## Part 19: Add levels, the last leg – using nested lists in python

You can see the pink walls here? They are actually multiple smaller rectangles drawn close together. How do we decide what is the pattern for the walls for adding multiple levels in the game?

Introducing the abstract data type (ADT) list. What are ADT’s? They are data types like “int” and “char” but are bigger bags that can hold many of them and can hold them of various types (the same bag can have “int”, “char”, objects etc) in python.

For now we will have a list of characters, and if the character is “W” it will draw the rectangle and if it is ” “, the place would be empty.

As we go through each item in the list we increase the “x” value and when we go to the next item, we increase the “y” value.

We start the wall at (0,200), that is why, in the below picture you can see the wall starting mid screen. Try to visualize the data structure levels[0] – the first level of walls with the picture.

Read this for understanding nested lists.

Now to the code:

Create a nested list for 2 levels for example:

```#Two levels - a list of lists
levels = [
[
"WWWWWWWWWWWWWWWWWWWW",
"                    ",
"                    ",
"                    ",
"                    ",
"                    ",
"                    ",
"                    ",
"                    ",
"W            WWWWWWW",
"                    ",
"                    ",
"                    ",
"                    ",
"                    ",
"WWWWWWWWWWWWWWWWWWWW",
],
[
"WWWWWWWWWWWWWWWWWWWWWWWWWWWWWWWWWWWWWW",
"W   WWWWWWWWWWWWWWWWWWWWWWWWWWWWW    W",
"W                                    W",
"W                                    W",
"W   WWWWWWWWWWWWWWWWWWWWWWWWWWWWWWWW W",
"WWWWWWWWWWWWWWWWWWWWWWWWWWWWWWWWWWWWWW",
]
]
```

Create a “Wall” class that stores the position of the wall rectangle at position (x,y) of size (30,30) and add it to the a list of such rectangles (walls).

```walls = []
RECTWIDTH = 30
RECTLENGTH = 30
class Wall(pygame.sprite.Sprite):
def __init__(self, x, y):
self.rect = pygame.Rect(x,y, RECTWIDTH,RECTLENGTH)
walls.append(self)
```

Choose the first level. Coding and shifting to the next level is very much similar to changing to the game over screen as in Part 16. Take it up as a challenge.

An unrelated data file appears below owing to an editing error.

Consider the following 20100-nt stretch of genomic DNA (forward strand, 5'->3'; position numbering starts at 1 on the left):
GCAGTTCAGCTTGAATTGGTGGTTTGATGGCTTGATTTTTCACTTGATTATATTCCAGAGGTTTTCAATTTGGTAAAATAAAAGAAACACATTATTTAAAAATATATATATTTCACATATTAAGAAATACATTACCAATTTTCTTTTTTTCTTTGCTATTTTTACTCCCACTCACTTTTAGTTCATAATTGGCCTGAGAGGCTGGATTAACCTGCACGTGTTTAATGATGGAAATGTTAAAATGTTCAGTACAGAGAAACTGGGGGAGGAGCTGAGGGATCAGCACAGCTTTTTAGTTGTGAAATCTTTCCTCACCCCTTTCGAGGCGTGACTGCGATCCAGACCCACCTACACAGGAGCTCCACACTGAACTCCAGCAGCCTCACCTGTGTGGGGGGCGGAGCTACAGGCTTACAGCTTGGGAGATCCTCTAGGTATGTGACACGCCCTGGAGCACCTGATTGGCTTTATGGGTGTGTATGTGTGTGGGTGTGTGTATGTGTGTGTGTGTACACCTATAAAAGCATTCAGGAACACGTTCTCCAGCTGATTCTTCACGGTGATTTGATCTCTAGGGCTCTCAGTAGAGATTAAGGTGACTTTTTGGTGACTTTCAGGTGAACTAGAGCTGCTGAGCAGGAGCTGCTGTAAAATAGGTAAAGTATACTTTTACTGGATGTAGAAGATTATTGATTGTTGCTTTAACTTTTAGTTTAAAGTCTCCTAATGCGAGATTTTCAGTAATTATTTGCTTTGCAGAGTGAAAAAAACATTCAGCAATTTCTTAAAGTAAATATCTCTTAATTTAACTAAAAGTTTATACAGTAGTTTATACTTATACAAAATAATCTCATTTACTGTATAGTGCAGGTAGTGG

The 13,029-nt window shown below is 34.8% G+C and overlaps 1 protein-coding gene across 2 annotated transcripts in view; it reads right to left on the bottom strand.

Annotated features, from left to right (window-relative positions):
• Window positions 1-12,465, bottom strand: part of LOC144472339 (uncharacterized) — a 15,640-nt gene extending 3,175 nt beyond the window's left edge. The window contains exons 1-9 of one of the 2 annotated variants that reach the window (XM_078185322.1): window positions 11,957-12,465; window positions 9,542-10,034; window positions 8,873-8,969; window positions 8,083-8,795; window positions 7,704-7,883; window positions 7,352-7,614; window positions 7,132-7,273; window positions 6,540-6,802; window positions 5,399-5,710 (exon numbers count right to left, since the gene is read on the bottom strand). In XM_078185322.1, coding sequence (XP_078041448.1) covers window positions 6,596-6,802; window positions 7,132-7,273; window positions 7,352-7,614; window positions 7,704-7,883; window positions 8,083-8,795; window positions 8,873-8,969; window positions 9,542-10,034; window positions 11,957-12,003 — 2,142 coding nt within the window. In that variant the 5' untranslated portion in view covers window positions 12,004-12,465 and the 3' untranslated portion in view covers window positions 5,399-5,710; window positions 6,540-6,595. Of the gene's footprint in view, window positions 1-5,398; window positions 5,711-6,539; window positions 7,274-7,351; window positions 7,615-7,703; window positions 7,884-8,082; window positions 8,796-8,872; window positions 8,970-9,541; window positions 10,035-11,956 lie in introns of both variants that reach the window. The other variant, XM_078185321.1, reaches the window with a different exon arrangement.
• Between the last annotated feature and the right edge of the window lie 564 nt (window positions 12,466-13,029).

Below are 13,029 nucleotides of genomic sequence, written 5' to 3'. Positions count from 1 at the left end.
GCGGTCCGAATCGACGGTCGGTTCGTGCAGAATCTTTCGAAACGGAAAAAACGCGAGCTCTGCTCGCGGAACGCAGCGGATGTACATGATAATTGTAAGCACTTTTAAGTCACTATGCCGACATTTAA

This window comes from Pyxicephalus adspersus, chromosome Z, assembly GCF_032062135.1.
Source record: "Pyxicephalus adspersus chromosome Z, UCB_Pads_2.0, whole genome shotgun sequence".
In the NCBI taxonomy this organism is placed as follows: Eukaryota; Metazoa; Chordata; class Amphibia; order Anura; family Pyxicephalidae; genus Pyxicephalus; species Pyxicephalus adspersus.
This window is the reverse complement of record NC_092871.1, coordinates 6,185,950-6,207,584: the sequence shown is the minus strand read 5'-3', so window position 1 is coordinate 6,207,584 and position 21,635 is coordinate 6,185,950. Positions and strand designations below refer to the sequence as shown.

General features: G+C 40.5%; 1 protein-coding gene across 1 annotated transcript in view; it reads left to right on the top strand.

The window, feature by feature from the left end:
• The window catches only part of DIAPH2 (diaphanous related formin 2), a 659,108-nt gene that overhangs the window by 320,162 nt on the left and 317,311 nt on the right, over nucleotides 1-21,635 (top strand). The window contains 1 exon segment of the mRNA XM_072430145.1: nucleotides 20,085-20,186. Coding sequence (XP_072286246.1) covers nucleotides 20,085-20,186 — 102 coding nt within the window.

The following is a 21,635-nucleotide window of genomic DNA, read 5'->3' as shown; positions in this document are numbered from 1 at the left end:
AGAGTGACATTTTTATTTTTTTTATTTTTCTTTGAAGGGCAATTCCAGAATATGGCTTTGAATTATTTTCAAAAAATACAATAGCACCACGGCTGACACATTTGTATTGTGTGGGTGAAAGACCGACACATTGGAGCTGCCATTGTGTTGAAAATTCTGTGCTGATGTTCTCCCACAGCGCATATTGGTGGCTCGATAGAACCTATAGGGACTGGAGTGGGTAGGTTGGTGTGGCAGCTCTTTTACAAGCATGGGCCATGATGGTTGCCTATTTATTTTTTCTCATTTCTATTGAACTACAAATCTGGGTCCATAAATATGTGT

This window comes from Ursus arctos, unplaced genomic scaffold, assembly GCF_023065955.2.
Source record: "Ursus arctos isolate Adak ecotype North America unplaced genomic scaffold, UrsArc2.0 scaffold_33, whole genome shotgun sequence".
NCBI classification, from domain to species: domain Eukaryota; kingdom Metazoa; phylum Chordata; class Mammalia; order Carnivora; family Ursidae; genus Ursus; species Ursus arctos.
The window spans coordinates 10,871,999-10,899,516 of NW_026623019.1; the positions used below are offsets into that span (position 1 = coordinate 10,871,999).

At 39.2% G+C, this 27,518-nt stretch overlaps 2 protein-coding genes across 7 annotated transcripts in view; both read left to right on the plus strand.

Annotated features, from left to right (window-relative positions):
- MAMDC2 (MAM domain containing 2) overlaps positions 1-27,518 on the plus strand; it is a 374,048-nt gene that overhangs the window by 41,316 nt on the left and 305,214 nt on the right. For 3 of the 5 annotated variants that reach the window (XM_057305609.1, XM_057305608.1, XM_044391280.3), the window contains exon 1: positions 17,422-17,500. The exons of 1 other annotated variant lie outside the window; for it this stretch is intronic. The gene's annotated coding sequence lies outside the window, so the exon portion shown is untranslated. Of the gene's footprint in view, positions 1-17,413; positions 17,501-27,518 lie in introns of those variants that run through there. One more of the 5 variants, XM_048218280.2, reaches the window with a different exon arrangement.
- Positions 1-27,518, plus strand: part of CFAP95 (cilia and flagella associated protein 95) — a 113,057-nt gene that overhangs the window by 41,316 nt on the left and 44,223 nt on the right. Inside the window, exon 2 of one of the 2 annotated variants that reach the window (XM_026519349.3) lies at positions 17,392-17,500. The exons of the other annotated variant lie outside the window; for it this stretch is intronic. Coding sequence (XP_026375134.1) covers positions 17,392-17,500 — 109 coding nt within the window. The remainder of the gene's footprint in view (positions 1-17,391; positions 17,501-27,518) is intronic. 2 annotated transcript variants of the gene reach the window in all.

`level = levels[0]`

Create the wall objects(added automatically into the walls list since it is in the “__init__” of wall) as per the location specification given in the levels data structure.

```WALLSTARTXPOS = 0
WALLSTARTYPOS = 200
x = WALLSTARTXPOS
y = WALLSTARTYPOS

for row in level:
for col in row:
if(col == "W"):
wall = Wall(x,y)
x+=10
y+=10
x=0
```

Draw the walls and rocket in the while loop. Changes in BOLD. The rectangle is each wall in the walls list is drawn. Only the walls (“W”) in the level are stored in the walls list.

```SCREEN.fill(BLACK)
#Drawing rectangles now
#wall_group.draw(SCREEN)
COLOR = (255,100, 150)
#draws the rectangle in the levels
for wall in walls:
wallrect = pygame.draw.rect(SCREEN, COLOR, wall.rect)
rocket.update(X,Y)
```

Check for collision and update the screen. Draw a BLACK rectangle at the colliding rectangle position, so that it looks eaten up and remove that rectangle from the walls list.

```for wall in walls:
if(rocket.rect.colliderect(wall.rect)):
print("collision  :  " + str(id(wall)))
#Blacken the collided rectangle
wallrect = pygame.draw.rect(SCREEN, BLACK, wall.rect)
#remove it from the list
walls.remove(wall)

pygame.display.update()
```

This completes the tutorial. Yuppie!
You have reached here? Then you have learned all aspects of pygame and many python concepts.
Now you can try coding a full fledged game for further practice.

Thanks for following!